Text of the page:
Forgive me, as I may not relay this brilliant, heartfelt lesson in its fullest form, though I promise to try:

Yesterday, at the start of class, I heard the following,

When we are in shame, fear, anger, or frustration, there is no space for love.

Isn’t that what we are all after, after all, love? To be and feel love?

The antidote is forgiveness.

When we forgive, for the thing from either moments or years ago, we open space within ourselves to be fuller expressions of ourselves, to love more fully.”

Those potent words reverberated through my body as I realized, to be fully present, to receive the gifts of the class, to fully participate, I needed to forgive myself:

Victoria, B.C., took my breath away the first time I landed on her coast. Stunning landscape, abundant in wildlife and nature, the city offers so much in the way of intentional living and being. For a pedestrian, people stop, without the need for traffic signals or signs. They pause because, well, it’s decent to do so.

However, a week after landing here, in my rush to get to class, my well-worn New Yorker neural pathway of “go-go-go” kicked in, and I did not stop for the pedestrian. A small moment, the impact was significant: I was anxious and worried I was running late, again.

An abundance of beauty, Victoria also has a wealth of traffic. I missed my mentor’s class the night prior and had promised myself I would allow an extensive amount of extra time and arrive early. Early, of course, turned into “barely on time,” and in those moments, I cared for no one but myself.

While I made it to class, how I made it felt unkind. It is incredible how much a (my!) brain can say in a whole 5 seconds as it (barely) considered stopping: “it is pausing for that pedestrian, or it’s class! If you miss again because of traffic and your inability to judge timing, you are an ass-hole.”

The voice inside my brain can be quite gracious, but I am assuming you can relate?

Not only did I listen and not stop, but once I made it, it pulled a switch and bate and ever so unkindly whispered, “You idiot, did you see the look she gave you when you didn’t pause? Those 15 seconds would not have made a difference, and look at you, you made yourself extra anxious in justification of your choice, and now you are bringing all of that toxicity into class. When will you learn?”

The example I share infused my personal life; however, these examples permeate not just the day-to-day realm, but also the professional world.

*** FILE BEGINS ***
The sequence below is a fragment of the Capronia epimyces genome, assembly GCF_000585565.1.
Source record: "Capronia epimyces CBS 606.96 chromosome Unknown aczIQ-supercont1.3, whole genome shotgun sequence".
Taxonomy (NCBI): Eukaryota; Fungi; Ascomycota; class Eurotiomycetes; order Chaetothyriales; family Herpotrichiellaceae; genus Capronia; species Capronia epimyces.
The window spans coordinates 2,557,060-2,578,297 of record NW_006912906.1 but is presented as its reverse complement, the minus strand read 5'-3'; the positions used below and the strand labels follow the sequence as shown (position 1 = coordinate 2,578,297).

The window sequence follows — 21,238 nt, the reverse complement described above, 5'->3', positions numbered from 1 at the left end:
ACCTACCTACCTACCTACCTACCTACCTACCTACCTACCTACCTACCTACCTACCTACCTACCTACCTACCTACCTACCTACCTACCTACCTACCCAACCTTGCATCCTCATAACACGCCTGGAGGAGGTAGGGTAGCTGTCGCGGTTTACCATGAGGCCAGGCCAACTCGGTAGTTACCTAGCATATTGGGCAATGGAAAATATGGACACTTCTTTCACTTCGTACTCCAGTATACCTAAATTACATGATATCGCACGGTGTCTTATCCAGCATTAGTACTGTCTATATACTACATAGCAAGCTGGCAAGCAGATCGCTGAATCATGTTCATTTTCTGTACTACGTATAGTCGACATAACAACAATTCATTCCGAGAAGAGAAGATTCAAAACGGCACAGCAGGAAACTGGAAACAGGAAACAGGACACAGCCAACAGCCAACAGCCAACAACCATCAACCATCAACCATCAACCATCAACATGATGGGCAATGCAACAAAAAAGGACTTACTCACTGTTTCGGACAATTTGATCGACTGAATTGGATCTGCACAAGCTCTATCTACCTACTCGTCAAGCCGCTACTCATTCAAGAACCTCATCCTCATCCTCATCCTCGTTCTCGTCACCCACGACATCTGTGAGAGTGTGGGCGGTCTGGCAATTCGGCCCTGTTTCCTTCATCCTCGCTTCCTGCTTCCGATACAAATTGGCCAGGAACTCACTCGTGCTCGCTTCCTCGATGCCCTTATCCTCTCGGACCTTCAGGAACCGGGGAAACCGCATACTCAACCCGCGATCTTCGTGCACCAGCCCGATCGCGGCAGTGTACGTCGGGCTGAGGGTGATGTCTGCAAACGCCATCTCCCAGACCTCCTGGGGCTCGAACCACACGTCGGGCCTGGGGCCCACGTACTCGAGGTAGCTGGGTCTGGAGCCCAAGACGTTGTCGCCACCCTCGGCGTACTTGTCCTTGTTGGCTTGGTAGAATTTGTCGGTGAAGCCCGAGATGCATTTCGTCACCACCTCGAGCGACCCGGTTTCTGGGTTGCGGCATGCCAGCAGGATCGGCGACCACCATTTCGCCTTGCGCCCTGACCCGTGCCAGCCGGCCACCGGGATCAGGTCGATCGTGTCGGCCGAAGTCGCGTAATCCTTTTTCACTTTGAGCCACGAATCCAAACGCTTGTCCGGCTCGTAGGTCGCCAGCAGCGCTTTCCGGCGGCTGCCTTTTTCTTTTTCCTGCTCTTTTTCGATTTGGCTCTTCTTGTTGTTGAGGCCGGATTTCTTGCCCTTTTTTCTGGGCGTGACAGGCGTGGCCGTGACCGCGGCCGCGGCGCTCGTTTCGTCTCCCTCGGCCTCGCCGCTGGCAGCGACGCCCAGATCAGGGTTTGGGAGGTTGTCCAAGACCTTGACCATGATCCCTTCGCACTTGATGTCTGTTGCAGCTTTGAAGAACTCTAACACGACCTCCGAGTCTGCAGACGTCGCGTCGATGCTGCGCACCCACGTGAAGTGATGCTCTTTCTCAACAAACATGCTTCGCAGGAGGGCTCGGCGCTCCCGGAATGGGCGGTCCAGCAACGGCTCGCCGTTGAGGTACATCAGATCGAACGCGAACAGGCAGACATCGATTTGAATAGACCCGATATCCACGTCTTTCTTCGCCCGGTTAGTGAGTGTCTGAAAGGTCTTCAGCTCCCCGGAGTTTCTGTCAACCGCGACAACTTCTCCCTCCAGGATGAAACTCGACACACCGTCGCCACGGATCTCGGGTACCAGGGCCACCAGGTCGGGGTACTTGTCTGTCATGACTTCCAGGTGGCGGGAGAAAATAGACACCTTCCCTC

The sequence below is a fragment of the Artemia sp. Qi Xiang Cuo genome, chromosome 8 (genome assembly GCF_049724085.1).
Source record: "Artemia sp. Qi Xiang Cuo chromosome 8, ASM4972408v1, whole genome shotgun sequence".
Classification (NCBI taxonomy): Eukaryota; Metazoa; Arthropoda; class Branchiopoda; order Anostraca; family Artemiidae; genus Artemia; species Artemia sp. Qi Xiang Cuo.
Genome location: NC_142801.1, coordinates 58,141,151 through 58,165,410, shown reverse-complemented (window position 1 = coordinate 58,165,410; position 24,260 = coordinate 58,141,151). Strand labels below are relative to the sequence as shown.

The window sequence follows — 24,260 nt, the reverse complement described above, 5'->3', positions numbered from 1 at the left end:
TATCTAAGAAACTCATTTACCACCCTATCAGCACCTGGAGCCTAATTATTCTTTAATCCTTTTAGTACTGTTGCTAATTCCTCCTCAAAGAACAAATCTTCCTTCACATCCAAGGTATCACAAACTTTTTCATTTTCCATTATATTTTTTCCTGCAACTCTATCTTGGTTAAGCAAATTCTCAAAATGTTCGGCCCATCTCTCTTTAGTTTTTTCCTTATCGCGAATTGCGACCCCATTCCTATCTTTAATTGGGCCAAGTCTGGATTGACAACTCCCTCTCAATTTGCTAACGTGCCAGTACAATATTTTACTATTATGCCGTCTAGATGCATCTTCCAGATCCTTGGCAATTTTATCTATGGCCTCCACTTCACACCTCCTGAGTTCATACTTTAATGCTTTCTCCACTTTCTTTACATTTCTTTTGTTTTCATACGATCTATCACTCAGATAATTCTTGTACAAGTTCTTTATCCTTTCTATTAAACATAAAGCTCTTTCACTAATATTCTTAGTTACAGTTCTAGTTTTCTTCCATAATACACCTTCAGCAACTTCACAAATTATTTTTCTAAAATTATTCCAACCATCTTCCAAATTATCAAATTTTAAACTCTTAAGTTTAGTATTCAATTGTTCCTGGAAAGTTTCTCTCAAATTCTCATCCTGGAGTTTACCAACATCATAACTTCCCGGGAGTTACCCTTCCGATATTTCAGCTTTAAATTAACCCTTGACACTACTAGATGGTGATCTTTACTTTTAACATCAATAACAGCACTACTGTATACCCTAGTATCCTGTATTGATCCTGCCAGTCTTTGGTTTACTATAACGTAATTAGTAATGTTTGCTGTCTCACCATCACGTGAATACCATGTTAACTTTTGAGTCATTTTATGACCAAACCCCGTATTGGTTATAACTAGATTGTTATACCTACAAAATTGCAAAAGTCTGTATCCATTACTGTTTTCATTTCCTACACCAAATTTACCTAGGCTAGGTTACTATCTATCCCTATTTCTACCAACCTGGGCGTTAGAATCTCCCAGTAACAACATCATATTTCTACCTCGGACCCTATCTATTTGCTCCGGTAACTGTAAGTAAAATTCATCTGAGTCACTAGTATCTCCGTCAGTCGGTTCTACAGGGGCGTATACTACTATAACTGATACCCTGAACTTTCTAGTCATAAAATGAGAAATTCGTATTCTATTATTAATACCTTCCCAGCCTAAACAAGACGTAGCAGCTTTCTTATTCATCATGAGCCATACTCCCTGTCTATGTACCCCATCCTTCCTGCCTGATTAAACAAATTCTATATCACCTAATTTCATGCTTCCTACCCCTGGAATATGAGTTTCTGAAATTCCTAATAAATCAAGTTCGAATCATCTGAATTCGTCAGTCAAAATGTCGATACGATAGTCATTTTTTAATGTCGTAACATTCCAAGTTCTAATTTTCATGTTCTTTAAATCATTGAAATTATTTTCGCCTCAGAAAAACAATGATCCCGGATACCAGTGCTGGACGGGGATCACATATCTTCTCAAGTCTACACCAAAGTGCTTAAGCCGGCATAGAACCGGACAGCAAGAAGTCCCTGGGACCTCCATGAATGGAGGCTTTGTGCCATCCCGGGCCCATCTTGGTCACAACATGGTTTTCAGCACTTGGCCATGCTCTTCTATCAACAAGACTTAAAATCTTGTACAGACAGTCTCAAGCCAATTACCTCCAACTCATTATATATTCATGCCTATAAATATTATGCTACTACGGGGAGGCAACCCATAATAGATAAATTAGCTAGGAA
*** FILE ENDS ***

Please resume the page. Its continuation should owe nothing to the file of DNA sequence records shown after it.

Whether it’s showing up late, or making a mistake of any kind, we berate ourselves, immediately removing ourselves from the present moment. We rob ourselves of the opportunity to fully contribute when we remain stuck in the voice of our minds, in the past or future, in fear, in anger, in frustration, in shame, explanation, or justification. Not only have neuroscientific studies evidenced how these behaviors have us learn less, but also, when we remain stuck in these behaviors, we remove ourselves from the richness of the present moment, missing critical information and essential opportunities.

And isn’t that what we truly desire? To experience ourselves at our best, to contribute?

That is a form of love.

And it takes courage.

Forgiveness. I forgive you. Three powerful words and an intention that immediately took me out of my head enabled me to learn and shifted me into the moment. I cannot give, I cannot receive, and I cannot truly learn from my mistakes when I am stuck in states that drain energy and pull me out of the present moment.

Forgiveness. Of self. And of Others.

What do you forgive?

It’s courageous; it’s transformational.

It’s barrier-breaking.

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Neuro-Transformational Coach & Speaker lit up by the science & tools that transform lives. Join the global community Meditation www.iamliving.us/new-events/

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Rachel Tenenbaum, CPCC, CNTC, PCC

Rachel Tenenbaum, CPCC, CNTC, PCC

Neuro-Transformational Coach & Speaker lit up by the science & tools that transform lives. Join the global community Meditation www.iamliving.us/new-events/

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